I was thinking about the lagoon in Central Park, down near Central Park South. I was wondering if it would be frozen over when I got home, and if it was, where did the ducks go. I was wondering where the ducks went when the lagoon got all icy and frozen over. I wondered if some guy came in a truck and took them away to a zoo or something.
Holden’s reference to the ducks in the Central Park Lagoon starts early in the novel while he’s meeting with Mr. Spencer, his former teacher, who is trying to talk to him about his future. Instead of listening to Spencer’s important advice, Holden’s mind drifts off to “the lagoon in Central Park . . . wondering where did the ducks go.” This childlike wonderment over the mystery of the Central Park Lagoon ducks symbolizes Holden’s desperate attempt to hold onto childhood and the simple joy that comes with it. In this moment, Holden avoids facing the “tough stuff” or really thinking about Spencer’s lecture by letting his mind wander to his childlike query about the ducks. Perhaps Holden believes that if he understood how the ducks survived the drastic change in their environment, he could do the same.
“You know those ducks in that lagoon right near Central Park South? That little lake? By any chance, do you happen to know where they go, the ducks, when it gets all frozen over? Do you happen to know, by any chance?”
After arriving in New York City, Holden is chatting with his cab driver when he suddenly asks about the ducks in the Central Park Lagoon. Holden recognizes that it’s unlikely that the cab driver would know the answer but still asks the question, similar to the way a child often asks his parent anything that comes to mind. The question is so out of the blue that even the cab driver thinks that Holden is messing with him. Holden’s focus on the Central Park Lagoon ducks symbolizes his youthful side as well as his true desire to discover how the ducks survive the harsh winter environment, hoping he can apply their secret to his own struggles. The partly frozen pond also symbolizes Holden’s stagnancy, or his reluctance to transition between two states: childhood and adulthood.
He was a much better guy than the other driver I’d had. Anyway, I thought maybe he might know about the ducks. . . . [“]Do you know, by any chance? I mean does somebody come around in a truck or something and take them away, or do they fly away by themselves—go south or something?”
In this scene, Holden is in a dark mental state as he struggles with feelings of isolation, loneliness, and misdirection. As he gets in another cab, Holden once again zones in on asking about the ducks in the Central Park Lagoon, seeming more frantic about needing an answer. Holden’s desperate need to find out about the ducks symbolizes his need to survive his own emotional “winters.” Holden struggles with change, especially after his brother’s death, so knowing where the ducks go also represents a comfort he might find if he can prove that difficult change isn’t always bad or permanent.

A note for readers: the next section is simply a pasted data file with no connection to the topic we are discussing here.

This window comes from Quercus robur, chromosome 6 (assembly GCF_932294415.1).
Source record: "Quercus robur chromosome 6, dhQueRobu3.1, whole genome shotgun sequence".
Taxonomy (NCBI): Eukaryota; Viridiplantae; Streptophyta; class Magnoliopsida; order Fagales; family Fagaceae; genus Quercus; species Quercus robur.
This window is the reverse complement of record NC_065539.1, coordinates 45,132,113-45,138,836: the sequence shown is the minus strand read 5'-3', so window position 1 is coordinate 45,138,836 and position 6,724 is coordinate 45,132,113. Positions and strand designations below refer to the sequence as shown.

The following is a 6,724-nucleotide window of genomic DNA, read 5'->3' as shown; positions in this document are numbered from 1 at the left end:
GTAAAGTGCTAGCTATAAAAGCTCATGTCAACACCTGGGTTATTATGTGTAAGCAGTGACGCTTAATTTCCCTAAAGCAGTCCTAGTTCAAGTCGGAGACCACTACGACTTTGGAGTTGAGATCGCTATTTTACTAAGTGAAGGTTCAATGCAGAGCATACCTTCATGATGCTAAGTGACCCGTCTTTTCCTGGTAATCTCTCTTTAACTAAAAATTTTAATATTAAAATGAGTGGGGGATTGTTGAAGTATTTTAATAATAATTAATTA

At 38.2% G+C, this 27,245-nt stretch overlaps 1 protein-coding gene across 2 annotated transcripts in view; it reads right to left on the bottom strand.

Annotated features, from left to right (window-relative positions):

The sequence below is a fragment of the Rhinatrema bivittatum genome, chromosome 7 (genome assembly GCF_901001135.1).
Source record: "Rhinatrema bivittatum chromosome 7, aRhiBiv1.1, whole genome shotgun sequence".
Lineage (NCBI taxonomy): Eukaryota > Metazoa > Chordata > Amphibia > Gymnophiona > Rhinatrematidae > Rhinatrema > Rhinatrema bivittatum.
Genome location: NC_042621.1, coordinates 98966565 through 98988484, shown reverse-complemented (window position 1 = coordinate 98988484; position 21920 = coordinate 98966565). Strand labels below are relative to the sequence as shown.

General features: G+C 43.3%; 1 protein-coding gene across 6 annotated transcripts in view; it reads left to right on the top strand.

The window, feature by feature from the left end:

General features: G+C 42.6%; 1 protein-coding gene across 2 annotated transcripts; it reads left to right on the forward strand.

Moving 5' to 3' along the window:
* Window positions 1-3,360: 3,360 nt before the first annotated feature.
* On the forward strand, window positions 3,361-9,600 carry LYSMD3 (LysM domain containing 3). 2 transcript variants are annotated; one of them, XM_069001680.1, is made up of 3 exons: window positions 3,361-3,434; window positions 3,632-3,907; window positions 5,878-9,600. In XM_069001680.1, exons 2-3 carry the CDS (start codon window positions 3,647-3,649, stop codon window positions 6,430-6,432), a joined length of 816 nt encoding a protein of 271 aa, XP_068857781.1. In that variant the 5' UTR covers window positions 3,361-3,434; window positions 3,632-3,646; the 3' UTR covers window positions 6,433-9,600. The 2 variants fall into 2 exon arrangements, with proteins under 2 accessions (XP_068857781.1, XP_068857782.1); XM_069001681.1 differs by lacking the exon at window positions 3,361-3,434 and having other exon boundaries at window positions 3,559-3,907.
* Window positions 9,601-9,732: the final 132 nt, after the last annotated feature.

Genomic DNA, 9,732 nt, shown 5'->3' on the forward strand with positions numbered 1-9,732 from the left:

I figured I’d go by that little lake and see what the hell the ducks were doing, see if they were around or not. I still didn’t know if they were around or not. It wasn’t far over to the park, and I didn’t have any place else special to go to—I didn’t even know where I was going to sleep yet—so I went. I wasn’t tired or anything. I just felt blue as hell.
After fighting with Sally and having an awkward conversation with Old Luce while in New York City, Holden, drunk and with nowhere to go, decides to find the Central Park Lagoon and check on the ducks. Holden’s childlike curiosity about the ducks bubbles up whenever he faces adversity, a detail that symbolizes his need for answers about perseverance and whether all change is permanent. Holden cannot mentally heal until he has answers about what the ducks do during the winter in the Central Park Lagoon.
Then, finally, I found it. What it was, it was partly frozen and partly not frozen. But I didn’t see any ducks around. I walked all around the whole damn lake—I damn near fell in once, in fact—but I didn’t see a single duck. I thought maybe if there were any around, they might be asleep or something near the edge of the water, near the grass and all.
Holden finally finds his way to the Central Park Lagoon after a dark walk through the park. In a freezing, drunken state, Holden feels determined to find the lake, and when he does, there are no ducks to be found Unable to accept defeat, Holden wonders if the ducks “might be asleep or something near the edge of the water,” and he almost falls in. In this scene, the partly frozen water symbolizes Holden’s current mental state, stuck between childhood and adulthood. At the same time, Holden’s refusal to give up on finding the ducks symbolizes his desire to hold onto the hope that change can be temporary and survivable, unlike his brother’s death.